• Directory of Taiwan

Only 2% of Taiwanese consider themselves 'Chinese'

80% support country's participation in international organizations under name 'Taiwan'

Only 2% of Taiwanese consider themselves 'Chinese'

(AP photo)

TAIPEI (Taiwan News) — As hostile actions by China against Taiwan continue to intensify, the latest poll by Taiwan Thinktank (台灣智庫) found that only 2 percent of respondents consider themselves "Chinese," while over 80 percent support the country's participation in international organizations under the name "Taiwan."

In a press conference pushing constitutional reform on Thursday (Sept. 24), titled "Promoting the Normalization of the Country," Taiwan Thinktank Deputy Chief Executive Doong Sy-chi (董思齊) said that when survey participants were asked to state the nationality they identify with, 62.6 percent said they are "Taiwanese," 2.0 percent said they are "Chinese," and 32.6 percent said "both." Among those who chose "both," when asked to choose only one nationality, 86 percent chose "Taiwanese"; 6.3 percent selected "Chinese," and 1.1 percent repeated "both."

The results of the poll also showed that 80.5 percent support Taiwan's participation in international organizations and events under the name "Taiwan," while only 12 percent are opposed. When asked what name Taiwan should use when engaging in foreign affairs, 51.2 percent answered "Taiwan," 33.0 percent responded "Republic of China," 9.7 percent opted for "Chinese Taipei," 2 percent favored "Taiwan, Penghu, Kinmen, and other areas," 0.1 percent chose "other," 2.9 percent had no opinion, 0.5 percent refused to answer, and only 0.6 percent selected "Taipei, China."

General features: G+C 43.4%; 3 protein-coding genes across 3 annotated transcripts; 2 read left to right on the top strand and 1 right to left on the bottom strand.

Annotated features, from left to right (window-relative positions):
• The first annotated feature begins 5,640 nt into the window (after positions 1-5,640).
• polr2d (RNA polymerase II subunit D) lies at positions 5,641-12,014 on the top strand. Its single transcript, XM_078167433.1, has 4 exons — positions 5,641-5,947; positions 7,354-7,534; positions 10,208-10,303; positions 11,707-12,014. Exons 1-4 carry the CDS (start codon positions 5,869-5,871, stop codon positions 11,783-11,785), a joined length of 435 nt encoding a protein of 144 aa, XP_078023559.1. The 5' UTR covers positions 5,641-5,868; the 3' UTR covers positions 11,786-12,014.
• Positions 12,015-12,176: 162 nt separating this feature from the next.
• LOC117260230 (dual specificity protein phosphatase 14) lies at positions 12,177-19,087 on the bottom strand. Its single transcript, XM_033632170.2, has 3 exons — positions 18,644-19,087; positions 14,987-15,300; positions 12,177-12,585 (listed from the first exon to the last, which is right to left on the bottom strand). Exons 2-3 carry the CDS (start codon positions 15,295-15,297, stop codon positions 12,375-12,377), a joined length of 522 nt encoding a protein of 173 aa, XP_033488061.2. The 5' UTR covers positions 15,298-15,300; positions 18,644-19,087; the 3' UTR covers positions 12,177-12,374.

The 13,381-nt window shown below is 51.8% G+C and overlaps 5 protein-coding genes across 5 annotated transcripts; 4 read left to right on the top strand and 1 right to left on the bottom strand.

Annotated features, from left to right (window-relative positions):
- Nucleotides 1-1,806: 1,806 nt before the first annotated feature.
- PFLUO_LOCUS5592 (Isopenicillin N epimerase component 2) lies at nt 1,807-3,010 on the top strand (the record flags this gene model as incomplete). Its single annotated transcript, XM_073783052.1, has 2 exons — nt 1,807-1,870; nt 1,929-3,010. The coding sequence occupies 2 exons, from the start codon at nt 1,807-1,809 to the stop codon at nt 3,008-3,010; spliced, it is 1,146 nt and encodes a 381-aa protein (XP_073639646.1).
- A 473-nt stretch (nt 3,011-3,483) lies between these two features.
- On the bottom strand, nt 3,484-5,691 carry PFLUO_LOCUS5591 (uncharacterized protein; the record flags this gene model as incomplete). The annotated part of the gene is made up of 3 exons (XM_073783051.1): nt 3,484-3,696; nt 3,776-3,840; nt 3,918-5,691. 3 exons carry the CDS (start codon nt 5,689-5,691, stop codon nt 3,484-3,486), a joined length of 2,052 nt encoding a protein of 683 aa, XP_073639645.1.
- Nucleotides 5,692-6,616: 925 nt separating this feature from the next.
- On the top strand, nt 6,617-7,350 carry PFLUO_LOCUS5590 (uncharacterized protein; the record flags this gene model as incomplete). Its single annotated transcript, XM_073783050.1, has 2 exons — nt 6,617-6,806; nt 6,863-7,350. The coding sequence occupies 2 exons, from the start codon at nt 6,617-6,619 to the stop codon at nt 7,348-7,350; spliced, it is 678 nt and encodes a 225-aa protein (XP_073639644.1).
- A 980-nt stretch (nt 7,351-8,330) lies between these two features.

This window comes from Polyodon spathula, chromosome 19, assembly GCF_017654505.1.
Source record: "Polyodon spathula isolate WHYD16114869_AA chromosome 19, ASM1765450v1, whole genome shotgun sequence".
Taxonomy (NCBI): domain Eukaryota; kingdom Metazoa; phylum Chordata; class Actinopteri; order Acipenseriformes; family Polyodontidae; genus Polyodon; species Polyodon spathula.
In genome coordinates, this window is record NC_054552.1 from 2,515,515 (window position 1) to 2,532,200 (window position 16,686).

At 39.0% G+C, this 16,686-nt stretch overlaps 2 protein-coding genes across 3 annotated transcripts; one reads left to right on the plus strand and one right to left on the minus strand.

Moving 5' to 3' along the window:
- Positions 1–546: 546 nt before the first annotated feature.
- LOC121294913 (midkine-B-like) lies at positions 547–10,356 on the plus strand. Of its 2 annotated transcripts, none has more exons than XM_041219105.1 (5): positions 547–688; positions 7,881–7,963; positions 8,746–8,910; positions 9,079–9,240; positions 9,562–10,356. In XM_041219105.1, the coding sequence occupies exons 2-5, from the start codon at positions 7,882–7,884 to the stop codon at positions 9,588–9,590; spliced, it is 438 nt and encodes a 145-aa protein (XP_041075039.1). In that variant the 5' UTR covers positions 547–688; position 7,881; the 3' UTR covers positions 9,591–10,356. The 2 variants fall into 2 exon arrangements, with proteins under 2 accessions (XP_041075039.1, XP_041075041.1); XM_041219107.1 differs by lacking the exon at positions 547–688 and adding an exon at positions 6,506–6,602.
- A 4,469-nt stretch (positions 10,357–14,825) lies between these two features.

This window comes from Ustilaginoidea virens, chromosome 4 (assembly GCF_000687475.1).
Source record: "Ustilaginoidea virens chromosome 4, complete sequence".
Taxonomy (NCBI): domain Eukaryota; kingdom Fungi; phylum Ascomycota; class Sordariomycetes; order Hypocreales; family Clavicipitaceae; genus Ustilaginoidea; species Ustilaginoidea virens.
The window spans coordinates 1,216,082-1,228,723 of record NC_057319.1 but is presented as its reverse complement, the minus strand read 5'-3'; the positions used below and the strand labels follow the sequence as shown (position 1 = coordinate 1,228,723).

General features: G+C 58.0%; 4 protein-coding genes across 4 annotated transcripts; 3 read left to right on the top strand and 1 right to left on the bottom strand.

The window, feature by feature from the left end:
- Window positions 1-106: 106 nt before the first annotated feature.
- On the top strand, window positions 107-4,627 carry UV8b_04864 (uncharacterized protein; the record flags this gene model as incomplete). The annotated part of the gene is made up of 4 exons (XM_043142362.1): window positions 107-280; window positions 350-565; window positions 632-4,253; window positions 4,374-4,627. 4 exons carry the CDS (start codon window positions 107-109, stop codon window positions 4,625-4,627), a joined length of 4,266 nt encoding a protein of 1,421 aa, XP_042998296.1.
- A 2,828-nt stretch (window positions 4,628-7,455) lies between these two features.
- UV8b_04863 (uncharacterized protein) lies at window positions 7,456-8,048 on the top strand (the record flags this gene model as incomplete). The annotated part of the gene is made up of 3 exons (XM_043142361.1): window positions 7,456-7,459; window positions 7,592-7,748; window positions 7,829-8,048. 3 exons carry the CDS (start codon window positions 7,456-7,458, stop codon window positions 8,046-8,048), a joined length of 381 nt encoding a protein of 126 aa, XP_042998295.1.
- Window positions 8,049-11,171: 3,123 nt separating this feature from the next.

Doong pointed out that in the process of democratization, Taiwan has undergone three transfers of party control and held multiple democratic elections, which have gradually shaped Taiwan’s national identity. In addition, China’s recent continuous verbal threats and military provocations against Taiwan have led to a sharp drop in the proportion of those who identify with China while developing a consensus among the people on Taiwan's status.

He then stated the results of the survey reflect two major consensuses in Taiwanese society: the "Taiwan Consensus" and the "Generation Consensus." As for the former, Doong said that Taiwan "as the main body" has become the consensus among the people; regarding the latter, those under the age of 30 have a high degree of collective consensus compared to other age groups.

The survey was conducted by Taiwan Thinktank from Sept. 15 to Sept. 17 and interviewed people aged 18 and over in 22 counties and cities across the country. The stratified random sampling survey was conducted via residential telephones, collecting 1,074 valid samples.

The poll had a confidence level of 95 percent, and the sampling error was plus or minus 3 percentage points.